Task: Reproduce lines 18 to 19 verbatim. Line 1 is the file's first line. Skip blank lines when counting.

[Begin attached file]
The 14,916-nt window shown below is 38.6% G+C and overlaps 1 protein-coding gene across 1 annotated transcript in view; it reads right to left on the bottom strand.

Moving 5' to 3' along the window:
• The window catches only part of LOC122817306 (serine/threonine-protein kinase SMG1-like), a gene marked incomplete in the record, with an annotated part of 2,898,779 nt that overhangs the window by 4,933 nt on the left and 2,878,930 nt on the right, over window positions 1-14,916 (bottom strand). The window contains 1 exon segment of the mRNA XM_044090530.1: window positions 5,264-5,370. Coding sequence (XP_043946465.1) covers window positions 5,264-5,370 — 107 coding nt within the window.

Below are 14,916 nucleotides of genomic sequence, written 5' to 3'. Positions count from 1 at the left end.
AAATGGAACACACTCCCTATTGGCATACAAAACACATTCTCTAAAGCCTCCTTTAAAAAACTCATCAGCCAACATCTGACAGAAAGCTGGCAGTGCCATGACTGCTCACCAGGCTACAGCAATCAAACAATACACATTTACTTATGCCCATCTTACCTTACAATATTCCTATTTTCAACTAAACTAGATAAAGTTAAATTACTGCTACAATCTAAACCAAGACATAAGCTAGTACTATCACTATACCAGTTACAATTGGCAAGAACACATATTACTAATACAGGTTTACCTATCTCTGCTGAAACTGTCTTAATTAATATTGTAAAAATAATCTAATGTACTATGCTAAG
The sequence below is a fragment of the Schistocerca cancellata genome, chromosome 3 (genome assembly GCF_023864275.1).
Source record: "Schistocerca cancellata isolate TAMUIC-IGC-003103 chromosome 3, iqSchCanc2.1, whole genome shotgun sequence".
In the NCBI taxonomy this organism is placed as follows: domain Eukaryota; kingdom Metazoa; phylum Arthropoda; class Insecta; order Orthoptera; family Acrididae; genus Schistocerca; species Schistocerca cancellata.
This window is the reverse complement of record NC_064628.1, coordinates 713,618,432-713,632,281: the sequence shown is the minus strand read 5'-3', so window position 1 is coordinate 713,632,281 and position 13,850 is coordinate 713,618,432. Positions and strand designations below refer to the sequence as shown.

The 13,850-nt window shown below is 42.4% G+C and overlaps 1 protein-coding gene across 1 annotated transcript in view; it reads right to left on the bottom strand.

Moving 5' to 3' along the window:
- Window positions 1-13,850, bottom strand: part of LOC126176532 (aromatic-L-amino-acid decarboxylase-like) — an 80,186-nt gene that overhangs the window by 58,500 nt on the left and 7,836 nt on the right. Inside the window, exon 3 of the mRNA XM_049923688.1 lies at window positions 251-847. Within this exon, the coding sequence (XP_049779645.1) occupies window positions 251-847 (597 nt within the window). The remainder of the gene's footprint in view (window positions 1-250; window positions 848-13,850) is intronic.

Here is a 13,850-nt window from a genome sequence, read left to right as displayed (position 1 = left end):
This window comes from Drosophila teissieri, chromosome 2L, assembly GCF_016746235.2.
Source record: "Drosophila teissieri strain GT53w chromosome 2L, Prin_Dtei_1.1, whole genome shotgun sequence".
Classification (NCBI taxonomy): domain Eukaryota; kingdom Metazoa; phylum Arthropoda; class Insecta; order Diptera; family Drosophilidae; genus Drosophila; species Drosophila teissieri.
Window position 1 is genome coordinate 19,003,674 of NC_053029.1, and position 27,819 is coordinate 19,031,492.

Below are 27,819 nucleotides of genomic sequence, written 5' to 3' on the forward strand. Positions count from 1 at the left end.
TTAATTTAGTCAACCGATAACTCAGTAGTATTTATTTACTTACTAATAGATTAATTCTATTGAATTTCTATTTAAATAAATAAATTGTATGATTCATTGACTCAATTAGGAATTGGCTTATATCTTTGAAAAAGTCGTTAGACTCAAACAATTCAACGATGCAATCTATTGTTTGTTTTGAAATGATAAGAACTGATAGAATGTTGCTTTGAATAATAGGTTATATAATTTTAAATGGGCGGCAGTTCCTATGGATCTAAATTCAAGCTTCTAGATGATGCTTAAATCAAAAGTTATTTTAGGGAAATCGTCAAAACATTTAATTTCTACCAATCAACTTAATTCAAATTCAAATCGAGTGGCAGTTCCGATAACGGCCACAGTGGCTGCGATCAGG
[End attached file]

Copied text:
Below are 27,819 nucleotides of genomic sequence, written 5' to 3' on the forward strand. Positions count from 1 at the left end.
TTAATTTAGTCAACCGATAACTCAGTAGTATTTATTTACTTACTAATAGATTAATTCTATTGAATTTCTATTTAAATAAATAAATTGTATGATTCATTGACTCAATTAGGAATTGGCTTATATCTTTGAAAAAGTCGTTAGACTCAAACAATTCAACGATGCAATCTATTGTTTGTTTTGAAATGATAAGAACTGATAGAATGTTGCTTTGAATAATAGGTTATATAATTTTAAATGGGCGGCAGTTCCTATGGATCTAAATTCAAGCTTCTAGATGATGCTTAAATCAAAAGTTATTTTAGGGAAATCGTCAAAACATTTAATTTCTACCAATCAACTTAATTCAAATTCAAATCGAGTGGCAGTTCCGATAACGGCCACAGTGGCTGCGATCAGG